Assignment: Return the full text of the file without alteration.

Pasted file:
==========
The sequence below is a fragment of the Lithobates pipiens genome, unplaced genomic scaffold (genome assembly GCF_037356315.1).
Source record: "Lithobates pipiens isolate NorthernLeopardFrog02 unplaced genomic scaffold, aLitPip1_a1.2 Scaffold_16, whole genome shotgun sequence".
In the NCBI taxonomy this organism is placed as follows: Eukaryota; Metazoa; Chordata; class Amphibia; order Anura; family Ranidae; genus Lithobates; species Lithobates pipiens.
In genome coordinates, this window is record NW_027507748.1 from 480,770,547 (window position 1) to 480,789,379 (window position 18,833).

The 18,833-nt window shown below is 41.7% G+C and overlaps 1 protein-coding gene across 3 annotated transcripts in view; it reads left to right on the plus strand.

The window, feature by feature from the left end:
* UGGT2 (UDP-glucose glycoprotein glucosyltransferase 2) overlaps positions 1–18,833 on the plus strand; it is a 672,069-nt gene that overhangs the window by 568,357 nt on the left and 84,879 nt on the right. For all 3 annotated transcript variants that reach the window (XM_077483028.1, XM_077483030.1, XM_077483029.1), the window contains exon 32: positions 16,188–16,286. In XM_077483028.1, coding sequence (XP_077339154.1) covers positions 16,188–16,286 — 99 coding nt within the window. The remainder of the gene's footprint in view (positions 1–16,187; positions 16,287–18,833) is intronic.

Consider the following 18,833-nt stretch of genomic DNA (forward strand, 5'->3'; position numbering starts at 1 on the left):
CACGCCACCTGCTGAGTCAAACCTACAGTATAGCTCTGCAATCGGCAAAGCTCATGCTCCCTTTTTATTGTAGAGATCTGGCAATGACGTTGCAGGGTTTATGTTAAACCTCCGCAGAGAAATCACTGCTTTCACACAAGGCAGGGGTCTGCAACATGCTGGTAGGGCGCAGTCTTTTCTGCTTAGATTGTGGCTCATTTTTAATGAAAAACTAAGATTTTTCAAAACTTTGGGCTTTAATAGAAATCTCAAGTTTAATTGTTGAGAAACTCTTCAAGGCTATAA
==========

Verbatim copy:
The sequence below is a fragment of the Lithobates pipiens genome, unplaced genomic scaffold (genome assembly GCF_037356315.1).
Source record: "Lithobates pipiens isolate NorthernLeopardFrog02 unplaced genomic scaffold, aLitPip1_a1.2 Scaffold_16, whole genome shotgun sequence".
In the NCBI taxonomy this organism is placed as follows: Eukaryota; Metazoa; Chordata; class Amphibia; order Anura; family Ranidae; genus Lithobates; species Lithobates pipiens.
In genome coordinates, this window is record NW_027507748.1 from 480,770,547 (window position 1) to 480,789,379 (window position 18,833).

The 18,833-nt window shown below is 41.7% G+C and overlaps 1 protein-coding gene across 3 annotated transcripts in view; it reads left to right on the plus strand.

The window, feature by feature from the left end:
* UGGT2 (UDP-glucose glycoprotein glucosyltransferase 2) overlaps positions 1–18,833 on the plus strand; it is a 672,069-nt gene that overhangs the window by 568,357 nt on the left and 84,879 nt on the right. For all 3 annotated transcript variants that reach the window (XM_077483028.1, XM_077483030.1, XM_077483029.1), the window contains exon 32: positions 16,188–16,286. In XM_077483028.1, coding sequence (XP_077339154.1) covers positions 16,188–16,286 — 99 coding nt within the window. The remainder of the gene's footprint in view (positions 1–16,187; positions 16,287–18,833) is intronic.

Consider the following 18,833-nt stretch of genomic DNA (forward strand, 5'->3'; position numbering starts at 1 on the left):
CACGCCACCTGCTGAGTCAAACCTACAGTATAGCTCTGCAATCGGCAAAGCTCATGCTCCCTTTTTATTGTAGAGATCTGGCAATGACGTTGCAGGGTTTATGTTAAACCTCCGCAGAGAAATCACTGCTTTCACACAAGGCAGGGGTCTGCAACATGCTGGTAGGGCGCAGTCTTTTCTGCTTAGATTGTGGCTCATTTTTAATGAAAAACTAAGATTTTTCAAAACTTTGGGCTTTAATAGAAATCTCAAGTTTAATTGTTGAGAAACTCTTCAAGGCTATAA